Aetna Pulling Back From Obamacare | Page 5

Discussion in 'The War Room' started by Mark Hunts FIST, Aug 16, 2016.

  1. m52nickerson EXTERMINATE!

    m52nickerson
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    So. Simply the cost of doing business.
     
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  2. scoopj ackson

    scoopj
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    "As a whole" <> in the ACA markets. Aetna is doing the same thing UHC is doing. They recognize that they are losing money and they project those losses will grow for marketplace plans, so they're willing to give up market share to become more profitable. Would they willingly give up market share for any reason other than that they are losing money? Here is an article from earlier this year about UHC doing the same thing.

    http://time.com/money/4300900/united-healthcare-obamacare-exit/

    "The smaller overall market size and shorter term, higher-risk profile within this market segment continue to suggest we cannot broadly serve it on an effective and sustained basis,” CEO Stephen Hemsley said in a conference call with investors Tuesday."
     
    #82
  3. ucunc156 Silver Belt

    ucunc156
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    Ah okay. Seems like the other poster addressed it. But I think the larger point of "if you like it you can keep it" isn't happening because insurers and companies can be shitty. Not because the law invalidated certain plans.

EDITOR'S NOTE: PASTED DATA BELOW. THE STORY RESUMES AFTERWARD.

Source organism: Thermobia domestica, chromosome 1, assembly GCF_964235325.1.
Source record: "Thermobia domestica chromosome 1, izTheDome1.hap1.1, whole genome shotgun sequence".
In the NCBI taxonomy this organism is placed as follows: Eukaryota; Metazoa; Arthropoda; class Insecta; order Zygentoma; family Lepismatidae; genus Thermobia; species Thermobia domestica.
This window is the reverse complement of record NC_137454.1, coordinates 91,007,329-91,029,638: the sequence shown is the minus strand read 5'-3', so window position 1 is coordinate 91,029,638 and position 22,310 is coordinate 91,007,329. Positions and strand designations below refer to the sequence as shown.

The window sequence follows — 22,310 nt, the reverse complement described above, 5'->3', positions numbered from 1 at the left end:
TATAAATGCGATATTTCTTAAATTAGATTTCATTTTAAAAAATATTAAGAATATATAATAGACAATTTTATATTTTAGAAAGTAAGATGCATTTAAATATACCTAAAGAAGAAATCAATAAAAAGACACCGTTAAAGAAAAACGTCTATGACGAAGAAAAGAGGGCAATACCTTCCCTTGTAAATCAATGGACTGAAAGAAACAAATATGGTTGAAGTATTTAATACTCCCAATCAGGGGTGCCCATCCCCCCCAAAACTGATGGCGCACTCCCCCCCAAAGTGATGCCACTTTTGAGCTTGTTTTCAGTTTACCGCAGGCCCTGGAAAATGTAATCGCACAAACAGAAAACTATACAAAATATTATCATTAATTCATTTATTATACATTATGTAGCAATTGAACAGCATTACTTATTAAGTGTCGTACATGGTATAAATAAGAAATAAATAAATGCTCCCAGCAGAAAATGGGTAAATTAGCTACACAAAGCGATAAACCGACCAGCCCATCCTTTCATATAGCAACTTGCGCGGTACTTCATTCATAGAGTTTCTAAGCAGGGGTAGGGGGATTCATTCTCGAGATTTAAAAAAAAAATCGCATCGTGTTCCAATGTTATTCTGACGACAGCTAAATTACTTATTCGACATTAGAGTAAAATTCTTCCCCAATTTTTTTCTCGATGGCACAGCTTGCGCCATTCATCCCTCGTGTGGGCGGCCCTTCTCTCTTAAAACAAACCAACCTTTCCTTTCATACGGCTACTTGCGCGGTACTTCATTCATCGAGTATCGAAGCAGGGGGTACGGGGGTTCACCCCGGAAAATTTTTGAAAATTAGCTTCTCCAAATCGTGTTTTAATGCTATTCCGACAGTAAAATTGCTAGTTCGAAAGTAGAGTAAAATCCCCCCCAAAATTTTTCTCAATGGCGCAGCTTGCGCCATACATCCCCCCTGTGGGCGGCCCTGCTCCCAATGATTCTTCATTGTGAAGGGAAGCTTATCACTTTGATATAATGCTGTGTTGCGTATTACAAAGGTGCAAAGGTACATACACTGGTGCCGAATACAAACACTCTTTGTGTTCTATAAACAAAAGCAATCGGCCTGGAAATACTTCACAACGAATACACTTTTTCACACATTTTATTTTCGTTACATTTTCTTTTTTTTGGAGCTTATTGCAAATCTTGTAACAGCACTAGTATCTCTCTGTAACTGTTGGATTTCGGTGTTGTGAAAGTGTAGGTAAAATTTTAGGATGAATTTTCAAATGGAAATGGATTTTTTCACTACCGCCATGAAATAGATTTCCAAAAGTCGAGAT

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  4. scoopj ackson

    scoopj
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    Bullshit. It's too expensive for the companies to offer those plans.
     
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  5. Rational Poster Scourge of the War Room

    Rational Poster
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    Insurance companies just don't like selling individual plans. They're not as profitable.

    Obamacare forces them to sell more individual plans and they don't like that.

    Generally, if someone buys an individual plan with their own money, they're going to use it. Insurance companies don't want you using your health insurance they only want you to own a policy.

    When more people are buying individual plans and using them, they make less money.

    That's why individual/private insurance plans cost so much more than your typical employer provided benefits.
     
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  6. scoopj ackson

    scoopj
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    Agree.
     
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  7. ucunc156 Silver Belt

    ucunc156
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    For small companies? Possibly. For multi national corporations, absolutely not.
     
    #87
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  8. Jack V Savage Secretary of Keepin' It Real/Nicest Guy on Sherdog

    Jack V Savage
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    The whole thing was dumb to begin with. Turnover in nongroup health insurance has always been very high (it's like one in five people who have the same one after three years--gotta double check that, but something like that). The ACA hasn't affected it either way, but Obama stepped in it so he's getting called on it.